L., a 79-year-old woman, went to the office of a speech therapist with whom I collaborate for a vocal evaluation sent by her otolaryngologist. The complaints were: continuous vocal strain, hoarseness and loss of voice after surgery for Reinke's edema.
As reported, L. she had for two months a worsening hoarseness with moments of interruption of voice, lowering of voice, more serious tones, inability to speak aloud when she decided to contact her ENT. She was diagnosed with Reinke's edema which involved immediate stripping of both vocal cords about a month before our consultation.
Before the surgery L. she had not been referred to a speech therapist, nor after. She was only advised to stay at full vocal rest for 2 full days after surgery.
When she then resumed speaking she realized that there was aphonia and again, an important hoarseness and it tended to get worse as she L she used her voice.
A new laryngoscopic inspection performed 1 week prior to our consultation revealed progress in chordal healing with residual swelling of both cords.
At this point, the ENT recommended speech therapy.
Before the surgery L. she had a 45-year history of smoking (1 pack / day) and she never stopped. Caffeine intake was estimated at 4 coffees / day. The intake of caffeine-free fluids was good. L. she took and still takes antihypertensive drugs. She did not drink and does not drink alcohol. No laryngeal reflux symptoms, no allergic episodes.
L. started working at the age of 10. She is married and now she doesn't work anymore. She has reported various episodes of marital stress that were made worse by her vocal problems occurring in conjunction with her husband's hearing loss, which negatively impacted their ability to communicate with each other.
When she came for a consultation with the speech therapist with whom I collaborated, he immediately worked on a new and updated vocal evaluation. The range around the fundamental frequency covers a range of 114-380Hz, about 14 full notes, which is below normal limits.
The Speaking Fundamental Frequency SFF was estimated at 131Hz but fluctuating.
Perceptually, on a 5-point severity scale, the level was 3, corresponding to a moderate deviation. The SFF is outside the normal limits for age and gender. The disturbance frequency was 5.41, a value that well exceeds the normal limits and leads to an evaluation of dysphonic voice.
On a 5-point severity scale (GRBAS), hoarseness was rated 4 (moderate-severe) and puffiness 2 (mild-moderate). There were often interruptions in the voice and harsh glottal strokes. Overall, the item was rated 4 as a severity level (moderate-severe).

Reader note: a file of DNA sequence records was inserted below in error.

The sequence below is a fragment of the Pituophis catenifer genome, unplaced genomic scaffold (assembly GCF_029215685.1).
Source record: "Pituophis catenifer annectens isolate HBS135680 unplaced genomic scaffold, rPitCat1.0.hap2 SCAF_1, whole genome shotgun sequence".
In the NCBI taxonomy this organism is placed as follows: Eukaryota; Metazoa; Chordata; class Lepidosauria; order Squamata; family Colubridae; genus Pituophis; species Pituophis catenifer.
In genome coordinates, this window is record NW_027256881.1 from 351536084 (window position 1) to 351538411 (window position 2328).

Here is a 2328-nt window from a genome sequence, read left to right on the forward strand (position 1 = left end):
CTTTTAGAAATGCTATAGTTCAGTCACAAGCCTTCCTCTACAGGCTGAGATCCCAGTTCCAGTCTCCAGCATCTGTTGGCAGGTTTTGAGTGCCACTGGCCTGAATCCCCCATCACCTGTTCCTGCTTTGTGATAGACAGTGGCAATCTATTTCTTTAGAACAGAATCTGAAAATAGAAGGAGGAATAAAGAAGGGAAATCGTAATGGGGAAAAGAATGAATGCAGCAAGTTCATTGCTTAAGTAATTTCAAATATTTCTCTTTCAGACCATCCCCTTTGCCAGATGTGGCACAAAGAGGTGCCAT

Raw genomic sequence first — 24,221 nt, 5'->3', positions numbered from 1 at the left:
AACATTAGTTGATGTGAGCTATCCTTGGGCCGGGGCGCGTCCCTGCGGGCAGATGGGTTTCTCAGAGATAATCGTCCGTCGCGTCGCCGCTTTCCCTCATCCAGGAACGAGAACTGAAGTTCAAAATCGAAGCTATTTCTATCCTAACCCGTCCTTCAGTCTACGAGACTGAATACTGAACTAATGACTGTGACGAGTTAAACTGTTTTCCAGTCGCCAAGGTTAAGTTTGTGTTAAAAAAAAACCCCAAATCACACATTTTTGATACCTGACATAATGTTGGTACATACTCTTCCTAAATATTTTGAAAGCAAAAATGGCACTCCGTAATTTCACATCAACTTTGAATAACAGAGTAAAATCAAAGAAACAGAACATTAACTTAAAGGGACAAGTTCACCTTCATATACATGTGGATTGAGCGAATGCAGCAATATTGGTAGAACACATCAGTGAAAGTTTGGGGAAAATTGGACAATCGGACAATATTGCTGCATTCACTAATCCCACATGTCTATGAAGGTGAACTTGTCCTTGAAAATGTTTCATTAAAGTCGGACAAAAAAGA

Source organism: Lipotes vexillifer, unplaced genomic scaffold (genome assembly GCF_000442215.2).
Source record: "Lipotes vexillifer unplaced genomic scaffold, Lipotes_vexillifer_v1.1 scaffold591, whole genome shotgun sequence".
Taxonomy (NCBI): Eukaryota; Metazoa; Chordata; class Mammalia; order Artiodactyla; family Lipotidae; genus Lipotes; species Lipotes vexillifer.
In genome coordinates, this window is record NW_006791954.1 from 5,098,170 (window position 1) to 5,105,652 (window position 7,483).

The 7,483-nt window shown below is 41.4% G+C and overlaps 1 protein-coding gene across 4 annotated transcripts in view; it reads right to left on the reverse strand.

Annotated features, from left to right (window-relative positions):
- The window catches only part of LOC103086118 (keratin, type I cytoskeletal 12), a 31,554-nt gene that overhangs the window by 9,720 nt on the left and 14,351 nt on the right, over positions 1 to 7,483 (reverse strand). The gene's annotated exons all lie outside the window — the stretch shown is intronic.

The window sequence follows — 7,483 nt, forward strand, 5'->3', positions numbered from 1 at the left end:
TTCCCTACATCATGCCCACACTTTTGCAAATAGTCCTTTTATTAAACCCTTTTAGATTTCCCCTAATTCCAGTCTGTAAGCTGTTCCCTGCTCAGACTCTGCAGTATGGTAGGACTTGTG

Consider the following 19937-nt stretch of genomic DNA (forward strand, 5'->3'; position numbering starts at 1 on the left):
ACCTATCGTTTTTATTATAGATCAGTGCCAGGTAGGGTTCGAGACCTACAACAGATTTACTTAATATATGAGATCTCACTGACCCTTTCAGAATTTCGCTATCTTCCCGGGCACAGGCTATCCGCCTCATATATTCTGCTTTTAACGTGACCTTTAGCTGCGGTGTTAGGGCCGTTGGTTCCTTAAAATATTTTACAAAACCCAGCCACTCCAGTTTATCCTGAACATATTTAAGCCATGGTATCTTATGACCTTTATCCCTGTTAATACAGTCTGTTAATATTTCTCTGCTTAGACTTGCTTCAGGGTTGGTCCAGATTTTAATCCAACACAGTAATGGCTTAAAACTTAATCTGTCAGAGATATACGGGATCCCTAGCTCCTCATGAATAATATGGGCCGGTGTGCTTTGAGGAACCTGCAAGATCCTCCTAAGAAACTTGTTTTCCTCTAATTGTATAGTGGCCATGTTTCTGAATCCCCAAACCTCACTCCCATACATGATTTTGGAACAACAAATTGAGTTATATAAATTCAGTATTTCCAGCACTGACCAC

The tone of voice was appropriate for the room in which the assessment was made but faded as she spoke. The moment she tried to turn up the volume her screeching increased.
Then examining the abdominal breathing it was found that the maximum duration of phonation for a / a / was 12 seconds, which is normal for age and sex. The / s / and the / z / instead were 20sec and 13sec which instead do not fall within the limits.
For L. these were excessive and difficult efforts: shouting and laughing, talking and screaming, talking too much, coughing and clearing his throat.
The subjective evaluation of L. was then applied with the VHI scale (Voice Handicap Index) which aims to study the impact caused by the voice in three areas: physical, emotional and functional. The evaluation gave a result 76/120 distributed as follows: 27/40 physical, 25/40 emotional, 24/40 functional.
The resonance and articulation were normal without dysarthria.
At this point, the speech therapist and I prepared a therapy that included some indications, exercise and osteopathic treatment. Specifically, L. was invited to speak in a way that is comfortable for her, and without whistling. She was advised to perform 'humming' exercises (with the letter / m /) several times throughout the day, trying to feel the vibrations in the mouth and at the level of the nose, to try to lower and return the larynx to neutral. Osteopathically a global evaluation of the patient was made which led to the reduction of some functional 'dysfunctional' patterns and specifically laryngeal techniques were performed that in static and in dynamics (using also and vocals as for pneumophonic agreement) aimed at making the most the laryngeal system is integrated and functional in its descent and ascent components and the anterior and posterior bascule, all with constant monitoring of the phonatory tripod (C0-hyoid-mandible) and its implications with the descending visceral tractions.
After 2 and a half months of therapy with treatments at intervals of 15-20 days L. has recovered her vocal functionality and still today (after 6 months) she is able to relate peacefully.